Severe COVID-19 Is Associated With an Altered Upper Respiratory Tract Microbiome

Meghan H. Shilts, Christian Rosas-Salazar, Britton A. Strickland, Kyle S. Kimura, Mohammad Asad, Esha Sehanobish, Michael H. Freeman, Bronson C. Wessinger, Veerain Gupta, Hunter M. Brown, Helen H. Boone, Viraj Patel, Mali Barbi, Danielle Bottalico, Meaghan O’Neill, Nadeem Akbar, Seesandra V. Rajagopala, Simon Mallal, Elizabeth Phillips, Justin H. TurnerElina Jerschow, Suman R. Das

Research output: Contribution to journalArticlepeer-review

4 Scopus citations

Abstract

Background: The upper respiratory tract (URT) is the portal of entry of severe acute respiratory syndrome coronavirus 2 (SARS-CoV-2), and SARS-CoV-2 likely interacts with the URT microbiome. However, understanding of the associations between the URT microbiome and the severity of coronavirus disease 2019 (COVID-19) is still limited. Objective: Our primary objective was to identify URT microbiome signature/s that consistently changed over a spectrum of COVID-19 severity. Methods: Using data from 103 adult participants from two cities in the United States, we compared the bacterial load and the URT microbiome between five groups: 20 asymptomatic SARS-CoV-2-negative participants, 27 participants with mild COVID-19, 28 participants with moderate COVID-19, 15 hospitalized patients with severe COVID-19, and 13 hospitalized patients in the ICU with very severe COVID-19. Results: URT bacterial load, bacterial richness, and within-group microbiome composition dissimilarity consistently increased as COVID-19 severity increased, while the relative abundance of an amplicon sequence variant (ASV), Corynebacterium_unclassified.ASV0002, consistently decreased as COVID-19 severity increased. Conclusions: We observed that the URT microbiome composition significantly changed as COVID-19 severity increased. The URT microbiome could potentially predict which patients may be more likely to progress to severe disease or be modified to decrease severity. However, further research in additional longitudinal cohorts is needed to better understand how the microbiome affects COVID-19 severity.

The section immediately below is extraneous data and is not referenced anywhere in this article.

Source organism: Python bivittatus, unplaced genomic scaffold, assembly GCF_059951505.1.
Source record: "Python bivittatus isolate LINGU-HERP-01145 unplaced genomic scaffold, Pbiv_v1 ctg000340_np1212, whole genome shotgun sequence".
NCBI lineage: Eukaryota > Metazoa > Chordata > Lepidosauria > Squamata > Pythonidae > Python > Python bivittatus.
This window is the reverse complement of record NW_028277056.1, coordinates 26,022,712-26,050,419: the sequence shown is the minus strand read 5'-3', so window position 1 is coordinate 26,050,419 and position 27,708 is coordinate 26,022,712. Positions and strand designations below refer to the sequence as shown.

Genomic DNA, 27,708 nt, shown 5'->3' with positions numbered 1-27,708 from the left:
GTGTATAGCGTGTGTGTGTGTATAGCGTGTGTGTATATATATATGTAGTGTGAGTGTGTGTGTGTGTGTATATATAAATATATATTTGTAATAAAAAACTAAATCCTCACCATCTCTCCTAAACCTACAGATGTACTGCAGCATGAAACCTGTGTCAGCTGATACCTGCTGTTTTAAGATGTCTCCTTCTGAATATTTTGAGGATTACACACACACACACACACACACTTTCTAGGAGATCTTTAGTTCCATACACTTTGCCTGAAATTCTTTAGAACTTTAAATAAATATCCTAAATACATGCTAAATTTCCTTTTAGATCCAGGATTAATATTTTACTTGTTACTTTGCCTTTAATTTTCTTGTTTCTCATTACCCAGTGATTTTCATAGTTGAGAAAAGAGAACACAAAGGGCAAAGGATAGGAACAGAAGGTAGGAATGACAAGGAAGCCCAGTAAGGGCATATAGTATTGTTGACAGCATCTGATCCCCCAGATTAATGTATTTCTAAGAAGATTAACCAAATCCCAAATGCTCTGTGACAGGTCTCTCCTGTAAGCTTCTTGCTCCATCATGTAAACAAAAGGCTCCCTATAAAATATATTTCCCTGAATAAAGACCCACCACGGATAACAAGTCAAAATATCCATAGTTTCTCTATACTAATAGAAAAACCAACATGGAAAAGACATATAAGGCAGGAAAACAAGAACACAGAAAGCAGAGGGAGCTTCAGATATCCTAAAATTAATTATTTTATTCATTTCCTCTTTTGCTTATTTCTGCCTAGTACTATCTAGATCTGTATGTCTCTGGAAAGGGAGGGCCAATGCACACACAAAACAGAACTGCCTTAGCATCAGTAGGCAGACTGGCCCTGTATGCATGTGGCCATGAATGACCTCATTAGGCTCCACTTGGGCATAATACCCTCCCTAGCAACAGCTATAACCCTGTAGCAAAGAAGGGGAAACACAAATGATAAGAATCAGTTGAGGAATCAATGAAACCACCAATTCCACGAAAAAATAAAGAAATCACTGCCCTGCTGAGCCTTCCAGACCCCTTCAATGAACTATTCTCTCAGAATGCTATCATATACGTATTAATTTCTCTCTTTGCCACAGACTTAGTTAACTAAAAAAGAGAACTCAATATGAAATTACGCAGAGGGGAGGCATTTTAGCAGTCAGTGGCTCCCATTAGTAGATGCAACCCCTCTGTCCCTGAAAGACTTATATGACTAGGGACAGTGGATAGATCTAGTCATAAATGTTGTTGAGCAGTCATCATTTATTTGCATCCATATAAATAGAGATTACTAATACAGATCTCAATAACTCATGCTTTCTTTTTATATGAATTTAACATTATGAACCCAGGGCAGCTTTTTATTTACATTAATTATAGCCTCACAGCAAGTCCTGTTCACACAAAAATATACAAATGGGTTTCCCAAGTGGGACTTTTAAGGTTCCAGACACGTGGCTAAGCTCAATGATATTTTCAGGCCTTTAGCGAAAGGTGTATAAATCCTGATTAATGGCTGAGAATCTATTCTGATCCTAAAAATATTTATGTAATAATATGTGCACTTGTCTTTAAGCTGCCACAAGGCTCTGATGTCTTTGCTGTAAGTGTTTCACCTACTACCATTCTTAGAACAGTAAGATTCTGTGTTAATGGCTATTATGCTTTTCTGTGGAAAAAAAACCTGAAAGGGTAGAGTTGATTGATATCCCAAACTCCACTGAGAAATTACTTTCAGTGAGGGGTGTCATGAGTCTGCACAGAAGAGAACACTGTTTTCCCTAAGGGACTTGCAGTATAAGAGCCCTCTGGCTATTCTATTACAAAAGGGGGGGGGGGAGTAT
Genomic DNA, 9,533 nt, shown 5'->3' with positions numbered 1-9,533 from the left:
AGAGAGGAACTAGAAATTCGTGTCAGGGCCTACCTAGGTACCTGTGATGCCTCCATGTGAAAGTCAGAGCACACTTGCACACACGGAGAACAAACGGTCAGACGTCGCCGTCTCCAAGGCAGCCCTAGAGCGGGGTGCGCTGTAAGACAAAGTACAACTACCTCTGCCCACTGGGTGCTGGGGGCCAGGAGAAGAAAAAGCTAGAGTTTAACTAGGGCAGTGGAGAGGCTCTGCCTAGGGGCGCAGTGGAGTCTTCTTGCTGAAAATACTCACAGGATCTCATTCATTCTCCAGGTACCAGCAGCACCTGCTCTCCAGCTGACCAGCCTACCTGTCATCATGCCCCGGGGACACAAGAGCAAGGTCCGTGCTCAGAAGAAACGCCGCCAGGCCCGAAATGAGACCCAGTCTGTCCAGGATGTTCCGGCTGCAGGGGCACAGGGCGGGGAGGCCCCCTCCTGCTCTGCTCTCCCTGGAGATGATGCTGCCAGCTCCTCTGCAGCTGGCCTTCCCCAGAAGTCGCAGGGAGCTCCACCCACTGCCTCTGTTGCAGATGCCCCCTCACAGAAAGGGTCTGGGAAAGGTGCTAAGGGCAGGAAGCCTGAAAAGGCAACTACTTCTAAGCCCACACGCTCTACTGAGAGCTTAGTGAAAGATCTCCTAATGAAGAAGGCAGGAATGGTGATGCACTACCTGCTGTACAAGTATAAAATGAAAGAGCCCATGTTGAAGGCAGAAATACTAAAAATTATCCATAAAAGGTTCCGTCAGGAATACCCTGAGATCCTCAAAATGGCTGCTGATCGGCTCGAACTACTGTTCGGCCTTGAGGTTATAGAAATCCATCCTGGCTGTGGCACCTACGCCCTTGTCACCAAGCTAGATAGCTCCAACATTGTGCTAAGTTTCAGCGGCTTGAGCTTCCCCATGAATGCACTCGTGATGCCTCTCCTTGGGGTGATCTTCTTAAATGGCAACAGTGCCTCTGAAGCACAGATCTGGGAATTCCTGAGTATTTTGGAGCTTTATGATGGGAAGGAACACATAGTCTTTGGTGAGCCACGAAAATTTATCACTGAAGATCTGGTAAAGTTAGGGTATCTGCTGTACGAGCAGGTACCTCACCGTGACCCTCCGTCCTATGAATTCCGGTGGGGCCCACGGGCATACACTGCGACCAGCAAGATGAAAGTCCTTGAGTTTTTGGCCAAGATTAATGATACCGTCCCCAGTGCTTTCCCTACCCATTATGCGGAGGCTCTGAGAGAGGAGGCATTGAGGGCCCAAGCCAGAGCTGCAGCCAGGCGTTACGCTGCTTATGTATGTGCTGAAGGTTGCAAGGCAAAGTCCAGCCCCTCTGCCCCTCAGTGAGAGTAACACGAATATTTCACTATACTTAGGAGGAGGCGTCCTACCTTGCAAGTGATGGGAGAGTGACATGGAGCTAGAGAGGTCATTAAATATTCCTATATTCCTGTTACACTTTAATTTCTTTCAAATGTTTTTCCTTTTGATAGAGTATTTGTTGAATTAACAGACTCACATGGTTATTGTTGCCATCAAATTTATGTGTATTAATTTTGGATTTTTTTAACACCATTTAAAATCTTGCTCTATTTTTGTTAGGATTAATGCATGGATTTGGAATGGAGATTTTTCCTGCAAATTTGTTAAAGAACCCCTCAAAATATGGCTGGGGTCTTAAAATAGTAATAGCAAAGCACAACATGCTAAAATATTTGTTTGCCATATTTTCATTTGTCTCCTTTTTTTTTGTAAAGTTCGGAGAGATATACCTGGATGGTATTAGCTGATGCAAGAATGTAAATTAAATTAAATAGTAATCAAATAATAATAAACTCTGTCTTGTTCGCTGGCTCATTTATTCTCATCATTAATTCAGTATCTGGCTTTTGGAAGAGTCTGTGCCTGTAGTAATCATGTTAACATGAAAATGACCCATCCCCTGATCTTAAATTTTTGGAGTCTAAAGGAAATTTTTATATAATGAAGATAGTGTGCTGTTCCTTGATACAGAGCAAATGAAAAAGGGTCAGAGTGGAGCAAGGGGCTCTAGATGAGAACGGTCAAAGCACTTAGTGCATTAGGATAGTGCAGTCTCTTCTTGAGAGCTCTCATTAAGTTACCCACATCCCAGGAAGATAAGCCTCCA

Original languageEnglish (US)
Article number781968
JournalFrontiers in Cellular and Infection Microbiology
Volume11
DOIs
StatePublished - Jan 24 2022

Keywords

  • COVID-19
  • SARS-CoV-2
  • microbiome
  • mild
  • moderate
  • severe COVID-19 outcomes
  • upper respiratory tract

ASJC Scopus subject areas

  • Microbiology
  • Immunology
  • Microbiology (medical)
  • Infectious Diseases

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